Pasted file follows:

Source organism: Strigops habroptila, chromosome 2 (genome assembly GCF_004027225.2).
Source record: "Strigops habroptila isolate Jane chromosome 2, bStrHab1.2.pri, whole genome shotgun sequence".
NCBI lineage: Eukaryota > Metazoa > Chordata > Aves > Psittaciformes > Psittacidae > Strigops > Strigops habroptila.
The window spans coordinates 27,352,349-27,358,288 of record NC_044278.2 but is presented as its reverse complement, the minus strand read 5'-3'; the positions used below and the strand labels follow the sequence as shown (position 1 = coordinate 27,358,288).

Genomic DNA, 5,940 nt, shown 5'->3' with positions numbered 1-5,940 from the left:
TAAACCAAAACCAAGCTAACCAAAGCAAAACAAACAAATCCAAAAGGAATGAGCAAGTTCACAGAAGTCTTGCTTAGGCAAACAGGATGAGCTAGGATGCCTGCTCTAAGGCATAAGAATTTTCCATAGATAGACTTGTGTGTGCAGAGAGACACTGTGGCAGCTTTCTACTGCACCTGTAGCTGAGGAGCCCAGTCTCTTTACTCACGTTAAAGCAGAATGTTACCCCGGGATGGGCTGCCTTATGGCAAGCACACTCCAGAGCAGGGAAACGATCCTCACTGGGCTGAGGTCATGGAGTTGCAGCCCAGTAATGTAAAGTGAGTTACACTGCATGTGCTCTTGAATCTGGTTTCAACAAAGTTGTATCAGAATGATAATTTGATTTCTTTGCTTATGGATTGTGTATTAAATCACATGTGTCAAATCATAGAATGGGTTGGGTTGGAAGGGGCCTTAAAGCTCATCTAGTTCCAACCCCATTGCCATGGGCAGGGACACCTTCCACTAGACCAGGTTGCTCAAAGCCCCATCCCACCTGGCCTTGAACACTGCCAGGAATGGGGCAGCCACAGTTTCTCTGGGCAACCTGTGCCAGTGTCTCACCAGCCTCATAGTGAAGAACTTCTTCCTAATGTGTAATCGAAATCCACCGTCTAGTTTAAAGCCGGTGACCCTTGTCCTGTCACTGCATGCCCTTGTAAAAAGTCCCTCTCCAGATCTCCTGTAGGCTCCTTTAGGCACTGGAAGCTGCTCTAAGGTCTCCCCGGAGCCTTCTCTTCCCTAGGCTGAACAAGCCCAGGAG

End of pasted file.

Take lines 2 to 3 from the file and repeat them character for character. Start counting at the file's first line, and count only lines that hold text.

Source record: "Strigops habroptila isolate Jane chromosome 2, bStrHab1.2.pri, whole genome shotgun sequence".
NCBI lineage: Eukaryota > Metazoa > Chordata > Aves > Psittaciformes > Psittacidae > Strigops > Strigops habroptila.